Thursday, May 13, 2010

Will Medical Innovation Save Us from the Internet and Social Welfare Swamps?

When you’re up to your ass in alligators, it’s hard to remember your original objective was to drain the swamp.

Source unknown

I have a friend, Steve Merahan, MD. Steve is general manager of In this physician-oriented website, Steve is engaged in aggregating physician related content from print to online in one website. Modern Medicine now owns 17 medical print publications that have gone online to survive.

Steve is hard man to get a hold of. When I finally break through, I ask Steve where he’s been, he says, “In the swamp.” He is speaking of the electronic swamp created by Google. A swamp, for purposes of this blog, is an ecosystem in which everything is interconnected and bogs down or rises together. In traversing a swamp, one has great opportunities and great problems.

This transition from print to online is one of the greatest swamps of our time. The Google swamp threatens not only to drag down medical print publications, but other print organizations like Newsweek, now up for sale, book publishers, and the nation’s newspapers, like the New York Times.

In health care, it seems to me there are two inter-related swamps out there.

One is the Internet Swamp. The Internet, and its viral carrier, Google, has taken the world by storm, interconnecting everything instantly. When all is known, geeks theorize, the Internet will lift all health care boats. It will improve care in one fell swoop through perfect information provided by an interoperable, ubiquitous, all-knowing, all -reporting, all-accessible electronic system.

There are only two problems with this. One, For many reasons, chief among drops in productivity, disruption of practice flow, and exorbitant costs, and fear of being inappropriately judged for quality , physicians are not buying the EMR gospels of efficiency and health care improvement. Two, patients are reluctant to give up their privacy and personal information to authorities outside the physicians’ offices. We are still up to our hips in an electronic swamp, pitting geeks, government officials, and health care managers against many doctors and patients, who think care is a personal business.

• Two is the Health Entitlement swamp, also known as the Social Welfare Swamp
Different persons describe this swamp differently. Milton Berle, the late comedian, said, “When it comes to my health, money is no object.” Margaret Thatcher, the former conservative Prime Minister of Britain, said, “The trouble with Socialism is that sooner or later you run out of other people’s money.” Robert Samuelson, Washington Post columnist, describes “ the death spiral of the welfare state,” in these terms “Virtually every advanced nation, including the United States, faces the same prospect. Aging populations have been promised huge health and retirement benefits, which countries haven't fully covered with taxes.”

Thomas Friedman, the New York Times global guru, explains this debt spiral as Death of the Tooth Fairy requiring as Root Canal Politics to correct,

” Baby boomers in America and Western Europe were raised to believe there really was a Tooth Fairy, whose magic would allow conservatives to cut taxes without cutting services and liberals to expand services without raising taxes. The Tooth Fairy did it by printing money, by bogus accounting and by deluding us into thinking that by borrowing from China or Germany, or against our rising home values, or by creating exotic financial instruments to trade with each other, we were actually creating wealth.”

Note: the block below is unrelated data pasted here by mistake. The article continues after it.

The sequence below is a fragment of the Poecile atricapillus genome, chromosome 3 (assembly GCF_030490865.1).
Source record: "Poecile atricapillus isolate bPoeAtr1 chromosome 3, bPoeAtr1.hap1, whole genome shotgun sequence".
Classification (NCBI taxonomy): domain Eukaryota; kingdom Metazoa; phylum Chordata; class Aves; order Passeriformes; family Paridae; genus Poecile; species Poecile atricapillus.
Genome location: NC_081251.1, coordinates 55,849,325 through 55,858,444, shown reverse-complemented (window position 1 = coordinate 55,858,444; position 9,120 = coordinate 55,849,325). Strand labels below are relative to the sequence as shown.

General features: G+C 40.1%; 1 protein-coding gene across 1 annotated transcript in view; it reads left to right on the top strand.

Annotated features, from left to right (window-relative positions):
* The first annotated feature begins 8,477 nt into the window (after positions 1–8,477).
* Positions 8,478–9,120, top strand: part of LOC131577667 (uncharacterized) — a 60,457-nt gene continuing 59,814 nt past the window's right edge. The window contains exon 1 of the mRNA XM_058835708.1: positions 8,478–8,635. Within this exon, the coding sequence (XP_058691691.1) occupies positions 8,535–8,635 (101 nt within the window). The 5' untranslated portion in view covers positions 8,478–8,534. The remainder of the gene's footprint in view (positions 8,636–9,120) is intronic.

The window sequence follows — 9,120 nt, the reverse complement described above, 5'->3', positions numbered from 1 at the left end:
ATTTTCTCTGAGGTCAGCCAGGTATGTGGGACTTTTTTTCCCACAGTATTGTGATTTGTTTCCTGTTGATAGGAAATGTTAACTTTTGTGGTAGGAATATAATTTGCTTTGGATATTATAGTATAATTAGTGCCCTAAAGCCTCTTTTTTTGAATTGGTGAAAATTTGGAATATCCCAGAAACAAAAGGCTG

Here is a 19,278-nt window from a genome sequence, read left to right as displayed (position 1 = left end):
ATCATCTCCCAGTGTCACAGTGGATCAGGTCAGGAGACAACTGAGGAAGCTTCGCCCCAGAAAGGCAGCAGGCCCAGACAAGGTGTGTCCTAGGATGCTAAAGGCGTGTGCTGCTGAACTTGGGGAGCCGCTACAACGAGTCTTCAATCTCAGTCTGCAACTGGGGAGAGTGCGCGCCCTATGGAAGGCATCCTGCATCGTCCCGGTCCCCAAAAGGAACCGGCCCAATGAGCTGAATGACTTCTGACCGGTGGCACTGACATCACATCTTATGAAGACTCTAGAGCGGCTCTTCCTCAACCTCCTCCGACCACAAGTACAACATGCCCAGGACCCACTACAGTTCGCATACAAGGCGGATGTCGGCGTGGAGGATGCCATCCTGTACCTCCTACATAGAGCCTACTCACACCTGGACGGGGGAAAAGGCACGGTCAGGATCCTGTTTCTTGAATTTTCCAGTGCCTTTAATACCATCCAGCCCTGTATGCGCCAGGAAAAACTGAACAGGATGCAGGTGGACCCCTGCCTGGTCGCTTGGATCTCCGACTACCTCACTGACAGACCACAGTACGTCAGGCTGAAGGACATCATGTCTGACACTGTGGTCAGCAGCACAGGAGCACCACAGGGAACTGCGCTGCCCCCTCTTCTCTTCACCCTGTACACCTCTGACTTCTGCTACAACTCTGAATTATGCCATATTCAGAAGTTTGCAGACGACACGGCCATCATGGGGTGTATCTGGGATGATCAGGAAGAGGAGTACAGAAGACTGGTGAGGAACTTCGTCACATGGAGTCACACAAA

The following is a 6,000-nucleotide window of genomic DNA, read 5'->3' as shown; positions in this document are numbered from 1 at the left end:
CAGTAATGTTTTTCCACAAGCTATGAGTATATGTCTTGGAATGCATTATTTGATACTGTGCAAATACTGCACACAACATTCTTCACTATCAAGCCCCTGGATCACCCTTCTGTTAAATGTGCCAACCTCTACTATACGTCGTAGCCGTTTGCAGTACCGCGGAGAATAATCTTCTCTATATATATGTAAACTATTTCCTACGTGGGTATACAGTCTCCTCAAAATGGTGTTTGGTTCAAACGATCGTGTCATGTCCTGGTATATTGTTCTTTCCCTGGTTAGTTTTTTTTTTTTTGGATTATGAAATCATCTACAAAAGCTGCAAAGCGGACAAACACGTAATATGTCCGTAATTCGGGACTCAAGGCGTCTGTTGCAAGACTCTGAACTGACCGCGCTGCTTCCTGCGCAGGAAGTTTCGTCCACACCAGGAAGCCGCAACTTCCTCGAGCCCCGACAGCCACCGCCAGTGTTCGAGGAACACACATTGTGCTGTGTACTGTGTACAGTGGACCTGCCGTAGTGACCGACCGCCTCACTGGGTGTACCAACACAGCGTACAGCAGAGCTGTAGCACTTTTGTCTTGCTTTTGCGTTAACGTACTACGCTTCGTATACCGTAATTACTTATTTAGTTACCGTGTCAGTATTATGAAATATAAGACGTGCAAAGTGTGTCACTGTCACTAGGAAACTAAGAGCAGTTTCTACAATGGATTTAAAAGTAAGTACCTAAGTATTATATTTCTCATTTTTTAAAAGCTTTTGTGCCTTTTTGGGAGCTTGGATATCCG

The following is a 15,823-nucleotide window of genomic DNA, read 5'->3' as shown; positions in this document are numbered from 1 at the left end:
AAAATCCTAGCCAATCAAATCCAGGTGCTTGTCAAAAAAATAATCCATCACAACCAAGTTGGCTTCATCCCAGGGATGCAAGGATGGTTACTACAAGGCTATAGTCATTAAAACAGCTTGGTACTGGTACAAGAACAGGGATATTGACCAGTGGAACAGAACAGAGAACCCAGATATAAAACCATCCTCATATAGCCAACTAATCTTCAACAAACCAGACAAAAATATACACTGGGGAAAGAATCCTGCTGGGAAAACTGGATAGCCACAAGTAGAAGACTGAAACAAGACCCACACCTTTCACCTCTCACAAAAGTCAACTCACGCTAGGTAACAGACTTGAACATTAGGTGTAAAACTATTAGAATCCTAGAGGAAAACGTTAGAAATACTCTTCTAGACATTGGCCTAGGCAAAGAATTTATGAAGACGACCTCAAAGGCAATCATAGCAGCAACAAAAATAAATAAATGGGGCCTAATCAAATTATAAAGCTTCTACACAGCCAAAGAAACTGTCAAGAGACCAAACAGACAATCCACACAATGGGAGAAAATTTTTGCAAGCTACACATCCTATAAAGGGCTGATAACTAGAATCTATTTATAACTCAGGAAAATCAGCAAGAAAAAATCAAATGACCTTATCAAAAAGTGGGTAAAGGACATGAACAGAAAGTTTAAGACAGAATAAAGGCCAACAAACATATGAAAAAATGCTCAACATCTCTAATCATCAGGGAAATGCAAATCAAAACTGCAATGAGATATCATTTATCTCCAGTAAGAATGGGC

“After 65 years in which politics in the West was, mostly, about giving things away to voters, it’s now going to be, mostly, about taking things away. Goodbye Tooth Fairy politics, hello Root Canal politics.”

Which brings me to Obamacare. Can the United States afford to spend an estimated $3 trillion over the next 20 years to expand the health care welfare state, which already covers 100 million Americans, and with 32 million more uninsured and 78 million more baby boomers entering Medicare? Do we have the guts to do what needs to be done – extending the age of Medicare entry to 67 or maybe even 70, means testing Medicare so the wealthy pay more, and rationing care?

Will American Innovation Save the Day?

Can we claw our way out of the debt swamp through innovation? After all, we are, as Peter .F. Drucker observed in his classic book, Innovation and Entrepreneurship (1985), the world’s most innovative nation.

Can we do escape the debt-producing, health care alligators through electronic innovation? Can we do it treating people at home and remote locations through telemedicine? Can we do it by making e-visits to doctors routine? Can we do it by bringing physicians to heel by judging doctor performance and outcomes electronically and paying only for what works? Can we do through a magic interoperable information system connecting consumers, hospitals, doctors, health plans, and government?

I do not know, but I do know America is having a go at fixing health care through innovation. We have some 1200 innovation incubators around the U.S, focusing on launching successful high tech startups with access to venture capital. We have the federal government creating a Medical Innovation center at the Centers of Medicare and Medicaid (the Center for Medical Innovation, CMI). We have Kaiser creating an Innovation Learning Network, comprised of a handful of leading hospital and integrated health centers. We have multiple conferences on Disruptive Innovation, the concept that claims we can cheaper, simpler , more effective, more universal care can be provided by less sophisticated personnel.

Carry on - you forces for innovation. But watch out for alligators.

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